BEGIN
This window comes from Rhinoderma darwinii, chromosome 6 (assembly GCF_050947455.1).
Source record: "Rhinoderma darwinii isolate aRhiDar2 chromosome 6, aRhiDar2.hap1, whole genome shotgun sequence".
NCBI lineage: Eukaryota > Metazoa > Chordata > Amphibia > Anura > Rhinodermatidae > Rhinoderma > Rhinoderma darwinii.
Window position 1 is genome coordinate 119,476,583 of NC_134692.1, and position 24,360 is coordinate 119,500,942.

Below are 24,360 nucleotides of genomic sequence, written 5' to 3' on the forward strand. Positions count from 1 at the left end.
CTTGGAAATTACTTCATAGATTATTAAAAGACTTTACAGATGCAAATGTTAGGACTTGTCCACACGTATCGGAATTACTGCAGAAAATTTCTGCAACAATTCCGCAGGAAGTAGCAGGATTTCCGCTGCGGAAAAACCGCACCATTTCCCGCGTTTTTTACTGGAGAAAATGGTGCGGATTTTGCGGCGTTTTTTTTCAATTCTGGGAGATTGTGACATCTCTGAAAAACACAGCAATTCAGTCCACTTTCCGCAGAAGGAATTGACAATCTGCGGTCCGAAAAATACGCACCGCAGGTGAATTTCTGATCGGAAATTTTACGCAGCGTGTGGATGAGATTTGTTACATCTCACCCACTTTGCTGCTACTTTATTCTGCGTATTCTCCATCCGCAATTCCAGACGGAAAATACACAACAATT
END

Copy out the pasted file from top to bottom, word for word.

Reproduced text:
This window comes from Rhinoderma darwinii, chromosome 6 (assembly GCF_050947455.1).
Source record: "Rhinoderma darwinii isolate aRhiDar2 chromosome 6, aRhiDar2.hap1, whole genome shotgun sequence".
NCBI lineage: Eukaryota > Metazoa > Chordata > Amphibia > Anura > Rhinodermatidae > Rhinoderma > Rhinoderma darwinii.
Window position 1 is genome coordinate 119,476,583 of NC_134692.1, and position 24,360 is coordinate 119,500,942.

Below are 24,360 nucleotides of genomic sequence, written 5' to 3' on the forward strand. Positions count from 1 at the left end.
CTTGGAAATTACTTCATAGATTATTAAAAGACTTTACAGATGCAAATGTTAGGACTTGTCCACACGTATCGGAATTACTGCAGAAAATTTCTGCAACAATTCCGCAGGAAGTAGCAGGATTTCCGCTGCGGAAAAACCGCACCATTTCCCGCGTTTTTTACTGGAGAAAATGGTGCGGATTTTGCGGCGTTTTTTTTCAATTCTGGGAGATTGTGACATCTCTGAAAAACACAGCAATTCAGTCCACTTTCCGCAGAAGGAATTGACAATCTGCGGTCCGAAAAATACGCACCGCAGGTGAATTTCTGATCGGAAATTTTACGCAGCGTGTGGATGAGATTTGTTACATCTCACCCACTTTGCTGCTACTTTATTCTGCGTATTCTCCATCCGCAATTCCAGACGGAAAATACACAACAATT